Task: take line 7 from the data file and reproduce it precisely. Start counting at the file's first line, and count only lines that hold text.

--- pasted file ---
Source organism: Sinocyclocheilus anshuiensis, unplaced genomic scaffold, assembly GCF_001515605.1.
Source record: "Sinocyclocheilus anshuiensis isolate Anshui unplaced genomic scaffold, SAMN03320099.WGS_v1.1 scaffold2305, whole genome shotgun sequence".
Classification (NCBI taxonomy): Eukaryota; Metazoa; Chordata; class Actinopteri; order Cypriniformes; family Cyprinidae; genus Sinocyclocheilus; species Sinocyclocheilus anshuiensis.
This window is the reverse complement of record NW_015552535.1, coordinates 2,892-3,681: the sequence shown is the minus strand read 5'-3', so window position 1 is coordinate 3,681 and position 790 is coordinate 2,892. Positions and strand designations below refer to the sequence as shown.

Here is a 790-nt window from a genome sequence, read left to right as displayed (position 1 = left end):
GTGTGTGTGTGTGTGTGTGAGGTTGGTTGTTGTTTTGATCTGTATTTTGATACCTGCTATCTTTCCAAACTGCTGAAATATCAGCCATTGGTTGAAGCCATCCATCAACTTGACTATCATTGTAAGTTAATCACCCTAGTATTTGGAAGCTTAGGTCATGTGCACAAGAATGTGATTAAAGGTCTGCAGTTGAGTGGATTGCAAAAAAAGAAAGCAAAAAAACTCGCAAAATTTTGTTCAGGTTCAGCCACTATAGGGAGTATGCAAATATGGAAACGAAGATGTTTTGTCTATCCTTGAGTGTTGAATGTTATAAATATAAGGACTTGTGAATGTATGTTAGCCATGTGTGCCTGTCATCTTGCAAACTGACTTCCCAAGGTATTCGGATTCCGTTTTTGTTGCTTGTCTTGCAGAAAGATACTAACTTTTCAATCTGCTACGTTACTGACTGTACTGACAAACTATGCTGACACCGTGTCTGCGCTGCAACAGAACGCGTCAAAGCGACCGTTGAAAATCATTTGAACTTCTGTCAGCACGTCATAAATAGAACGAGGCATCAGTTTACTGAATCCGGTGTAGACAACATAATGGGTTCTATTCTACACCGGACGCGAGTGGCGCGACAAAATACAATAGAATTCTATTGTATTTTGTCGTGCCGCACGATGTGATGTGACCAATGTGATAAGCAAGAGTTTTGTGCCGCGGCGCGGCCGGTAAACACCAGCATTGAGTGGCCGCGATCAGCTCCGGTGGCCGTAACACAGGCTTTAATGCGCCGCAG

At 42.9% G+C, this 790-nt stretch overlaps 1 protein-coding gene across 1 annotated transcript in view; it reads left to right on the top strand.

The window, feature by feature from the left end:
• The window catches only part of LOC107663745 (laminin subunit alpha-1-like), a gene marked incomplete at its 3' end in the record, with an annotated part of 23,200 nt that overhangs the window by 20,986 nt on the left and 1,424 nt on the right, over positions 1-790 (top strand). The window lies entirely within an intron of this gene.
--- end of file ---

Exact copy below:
At 42.9% G+C, this 790-nt stretch overlaps 1 protein-coding gene across 1 annotated transcript in view; it reads left to right on the top strand.